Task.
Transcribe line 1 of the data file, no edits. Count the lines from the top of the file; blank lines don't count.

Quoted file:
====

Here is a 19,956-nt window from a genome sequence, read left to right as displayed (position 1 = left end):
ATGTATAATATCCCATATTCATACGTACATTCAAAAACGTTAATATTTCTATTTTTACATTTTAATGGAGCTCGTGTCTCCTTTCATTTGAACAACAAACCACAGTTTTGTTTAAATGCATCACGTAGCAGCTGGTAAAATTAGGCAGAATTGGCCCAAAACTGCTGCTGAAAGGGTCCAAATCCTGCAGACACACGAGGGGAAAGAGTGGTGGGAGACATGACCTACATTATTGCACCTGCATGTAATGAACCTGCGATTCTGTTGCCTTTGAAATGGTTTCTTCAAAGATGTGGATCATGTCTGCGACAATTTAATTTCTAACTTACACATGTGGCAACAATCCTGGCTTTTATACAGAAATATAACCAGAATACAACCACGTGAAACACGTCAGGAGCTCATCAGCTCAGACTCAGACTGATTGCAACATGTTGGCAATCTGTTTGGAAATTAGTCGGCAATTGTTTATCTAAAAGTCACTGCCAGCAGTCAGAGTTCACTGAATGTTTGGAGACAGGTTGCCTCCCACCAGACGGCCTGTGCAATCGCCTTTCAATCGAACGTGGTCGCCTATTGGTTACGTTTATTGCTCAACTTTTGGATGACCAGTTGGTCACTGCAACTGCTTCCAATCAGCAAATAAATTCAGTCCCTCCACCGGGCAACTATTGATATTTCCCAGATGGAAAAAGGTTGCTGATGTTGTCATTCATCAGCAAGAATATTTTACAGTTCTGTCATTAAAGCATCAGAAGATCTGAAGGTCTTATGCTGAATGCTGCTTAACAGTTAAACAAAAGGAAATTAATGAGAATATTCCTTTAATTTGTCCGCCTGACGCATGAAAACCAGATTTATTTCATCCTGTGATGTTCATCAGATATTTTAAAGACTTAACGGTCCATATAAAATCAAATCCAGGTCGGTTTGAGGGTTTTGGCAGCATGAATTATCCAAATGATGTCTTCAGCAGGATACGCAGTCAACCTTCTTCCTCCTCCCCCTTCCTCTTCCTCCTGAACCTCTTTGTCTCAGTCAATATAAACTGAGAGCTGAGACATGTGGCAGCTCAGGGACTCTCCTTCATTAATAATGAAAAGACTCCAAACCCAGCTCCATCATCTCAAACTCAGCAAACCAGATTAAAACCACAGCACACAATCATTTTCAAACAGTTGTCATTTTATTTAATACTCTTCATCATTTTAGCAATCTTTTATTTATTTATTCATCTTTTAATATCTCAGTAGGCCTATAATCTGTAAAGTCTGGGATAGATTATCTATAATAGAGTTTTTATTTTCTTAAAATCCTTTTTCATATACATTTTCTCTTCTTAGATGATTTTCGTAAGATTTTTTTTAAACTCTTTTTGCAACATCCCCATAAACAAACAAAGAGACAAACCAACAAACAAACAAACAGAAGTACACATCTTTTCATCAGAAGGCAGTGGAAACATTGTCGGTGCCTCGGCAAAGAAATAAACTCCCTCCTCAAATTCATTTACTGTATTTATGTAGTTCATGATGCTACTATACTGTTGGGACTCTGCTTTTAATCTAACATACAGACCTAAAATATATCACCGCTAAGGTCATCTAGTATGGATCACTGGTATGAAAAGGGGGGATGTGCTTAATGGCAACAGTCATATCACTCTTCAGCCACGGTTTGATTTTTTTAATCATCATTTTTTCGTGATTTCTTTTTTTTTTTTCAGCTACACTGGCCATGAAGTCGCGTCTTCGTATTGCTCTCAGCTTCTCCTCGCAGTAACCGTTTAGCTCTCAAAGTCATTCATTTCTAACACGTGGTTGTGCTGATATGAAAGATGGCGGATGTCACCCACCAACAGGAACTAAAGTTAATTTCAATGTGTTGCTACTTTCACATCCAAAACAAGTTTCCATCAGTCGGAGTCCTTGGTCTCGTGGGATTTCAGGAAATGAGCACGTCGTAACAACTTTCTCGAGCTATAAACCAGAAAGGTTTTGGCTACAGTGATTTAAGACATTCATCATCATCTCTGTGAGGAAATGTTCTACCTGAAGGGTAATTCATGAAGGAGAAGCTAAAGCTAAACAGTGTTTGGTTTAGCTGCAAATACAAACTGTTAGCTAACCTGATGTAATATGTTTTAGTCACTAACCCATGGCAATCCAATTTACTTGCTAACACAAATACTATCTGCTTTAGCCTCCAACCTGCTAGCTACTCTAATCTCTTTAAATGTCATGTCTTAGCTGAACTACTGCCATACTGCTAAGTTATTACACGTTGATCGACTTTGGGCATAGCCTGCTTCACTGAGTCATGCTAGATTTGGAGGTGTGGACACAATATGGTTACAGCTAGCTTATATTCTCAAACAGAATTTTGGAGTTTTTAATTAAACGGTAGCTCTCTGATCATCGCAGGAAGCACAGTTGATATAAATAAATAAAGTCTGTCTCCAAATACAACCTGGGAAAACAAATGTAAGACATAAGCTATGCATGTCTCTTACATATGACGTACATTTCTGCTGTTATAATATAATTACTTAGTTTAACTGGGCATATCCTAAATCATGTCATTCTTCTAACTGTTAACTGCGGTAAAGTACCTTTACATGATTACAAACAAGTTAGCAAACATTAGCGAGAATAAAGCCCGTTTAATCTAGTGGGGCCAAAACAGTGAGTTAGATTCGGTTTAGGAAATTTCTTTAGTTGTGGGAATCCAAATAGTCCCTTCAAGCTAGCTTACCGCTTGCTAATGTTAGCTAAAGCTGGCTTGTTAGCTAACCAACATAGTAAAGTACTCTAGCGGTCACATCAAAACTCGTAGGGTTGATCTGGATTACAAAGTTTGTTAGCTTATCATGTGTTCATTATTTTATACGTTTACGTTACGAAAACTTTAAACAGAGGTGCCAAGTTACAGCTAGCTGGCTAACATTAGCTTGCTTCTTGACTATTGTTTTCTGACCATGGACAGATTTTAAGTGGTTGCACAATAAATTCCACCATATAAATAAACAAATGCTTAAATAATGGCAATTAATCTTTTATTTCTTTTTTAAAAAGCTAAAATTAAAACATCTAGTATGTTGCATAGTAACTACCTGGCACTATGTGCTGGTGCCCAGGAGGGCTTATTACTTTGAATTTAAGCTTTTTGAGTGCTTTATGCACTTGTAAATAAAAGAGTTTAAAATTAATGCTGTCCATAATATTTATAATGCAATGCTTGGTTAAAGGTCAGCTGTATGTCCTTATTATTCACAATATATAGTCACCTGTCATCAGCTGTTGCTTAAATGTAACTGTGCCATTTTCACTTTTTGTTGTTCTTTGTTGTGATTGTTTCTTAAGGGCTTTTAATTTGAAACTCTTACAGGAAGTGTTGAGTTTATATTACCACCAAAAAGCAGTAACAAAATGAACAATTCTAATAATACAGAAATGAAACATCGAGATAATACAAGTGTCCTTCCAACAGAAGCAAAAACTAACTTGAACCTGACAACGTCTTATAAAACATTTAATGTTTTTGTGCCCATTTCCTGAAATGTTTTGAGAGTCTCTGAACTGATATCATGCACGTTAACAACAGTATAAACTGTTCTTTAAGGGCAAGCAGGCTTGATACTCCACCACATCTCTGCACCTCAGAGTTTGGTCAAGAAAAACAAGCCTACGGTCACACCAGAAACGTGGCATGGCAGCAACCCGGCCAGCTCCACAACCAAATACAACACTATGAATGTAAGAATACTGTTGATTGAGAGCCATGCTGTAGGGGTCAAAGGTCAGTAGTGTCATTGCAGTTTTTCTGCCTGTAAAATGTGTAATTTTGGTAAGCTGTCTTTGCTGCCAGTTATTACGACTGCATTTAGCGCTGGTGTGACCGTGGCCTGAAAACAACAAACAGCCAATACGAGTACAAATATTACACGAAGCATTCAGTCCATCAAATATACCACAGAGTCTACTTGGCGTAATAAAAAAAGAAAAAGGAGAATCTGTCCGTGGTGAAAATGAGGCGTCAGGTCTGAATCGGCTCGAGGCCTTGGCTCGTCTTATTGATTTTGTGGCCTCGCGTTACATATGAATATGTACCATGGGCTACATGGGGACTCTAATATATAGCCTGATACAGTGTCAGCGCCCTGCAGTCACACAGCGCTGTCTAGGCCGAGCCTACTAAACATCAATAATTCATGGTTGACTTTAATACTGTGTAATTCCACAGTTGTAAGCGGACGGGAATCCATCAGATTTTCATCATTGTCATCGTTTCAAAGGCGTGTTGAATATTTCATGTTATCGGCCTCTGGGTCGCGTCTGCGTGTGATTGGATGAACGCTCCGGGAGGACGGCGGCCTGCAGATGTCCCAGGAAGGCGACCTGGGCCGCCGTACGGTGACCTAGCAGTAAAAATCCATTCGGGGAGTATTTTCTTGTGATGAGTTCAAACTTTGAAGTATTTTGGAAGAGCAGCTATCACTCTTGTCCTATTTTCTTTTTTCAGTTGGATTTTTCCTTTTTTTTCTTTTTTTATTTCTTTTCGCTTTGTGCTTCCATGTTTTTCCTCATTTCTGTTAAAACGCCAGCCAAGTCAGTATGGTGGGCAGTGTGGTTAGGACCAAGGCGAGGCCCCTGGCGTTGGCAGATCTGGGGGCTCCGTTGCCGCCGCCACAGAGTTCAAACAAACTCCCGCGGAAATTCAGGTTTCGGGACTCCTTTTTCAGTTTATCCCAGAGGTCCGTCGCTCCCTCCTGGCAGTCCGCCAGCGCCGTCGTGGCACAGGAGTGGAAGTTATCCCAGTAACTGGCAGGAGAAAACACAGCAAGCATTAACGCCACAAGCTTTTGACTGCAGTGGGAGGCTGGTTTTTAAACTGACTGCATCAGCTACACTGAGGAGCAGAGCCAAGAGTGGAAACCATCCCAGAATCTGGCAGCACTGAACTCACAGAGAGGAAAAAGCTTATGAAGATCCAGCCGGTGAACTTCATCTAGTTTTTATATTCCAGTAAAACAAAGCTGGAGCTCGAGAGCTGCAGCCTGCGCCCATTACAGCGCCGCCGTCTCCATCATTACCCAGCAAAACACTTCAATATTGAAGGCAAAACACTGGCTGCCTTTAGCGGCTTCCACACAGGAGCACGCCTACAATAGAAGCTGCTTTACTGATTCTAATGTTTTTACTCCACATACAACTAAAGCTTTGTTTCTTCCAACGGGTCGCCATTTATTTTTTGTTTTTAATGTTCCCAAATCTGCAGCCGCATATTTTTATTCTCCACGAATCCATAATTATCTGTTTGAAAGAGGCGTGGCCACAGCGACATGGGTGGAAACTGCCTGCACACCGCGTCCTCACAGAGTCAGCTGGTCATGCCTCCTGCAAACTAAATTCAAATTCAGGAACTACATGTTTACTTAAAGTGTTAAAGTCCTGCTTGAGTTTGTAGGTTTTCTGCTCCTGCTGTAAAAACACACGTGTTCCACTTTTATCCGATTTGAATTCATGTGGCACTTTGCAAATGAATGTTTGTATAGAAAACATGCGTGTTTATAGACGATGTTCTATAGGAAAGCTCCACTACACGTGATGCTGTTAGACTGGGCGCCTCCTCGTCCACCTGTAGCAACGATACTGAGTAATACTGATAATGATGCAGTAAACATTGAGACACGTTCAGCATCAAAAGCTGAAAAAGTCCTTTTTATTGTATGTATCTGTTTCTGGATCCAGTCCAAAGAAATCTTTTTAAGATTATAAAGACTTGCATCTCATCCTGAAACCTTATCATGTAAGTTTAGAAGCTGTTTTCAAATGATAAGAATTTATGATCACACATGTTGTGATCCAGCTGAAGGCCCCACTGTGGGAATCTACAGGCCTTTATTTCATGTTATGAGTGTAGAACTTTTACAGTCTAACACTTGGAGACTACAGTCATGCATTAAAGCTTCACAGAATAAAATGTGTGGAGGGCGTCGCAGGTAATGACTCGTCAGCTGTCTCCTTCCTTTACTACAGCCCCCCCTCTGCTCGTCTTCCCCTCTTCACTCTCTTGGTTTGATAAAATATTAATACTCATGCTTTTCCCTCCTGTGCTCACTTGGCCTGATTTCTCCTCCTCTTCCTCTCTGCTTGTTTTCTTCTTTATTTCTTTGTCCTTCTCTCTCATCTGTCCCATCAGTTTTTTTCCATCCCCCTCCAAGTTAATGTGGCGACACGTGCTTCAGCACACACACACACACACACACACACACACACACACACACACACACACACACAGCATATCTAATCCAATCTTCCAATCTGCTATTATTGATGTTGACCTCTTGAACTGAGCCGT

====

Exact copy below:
Here is a 19,956-nt window from a genome sequence, read left to right as displayed (position 1 = left end):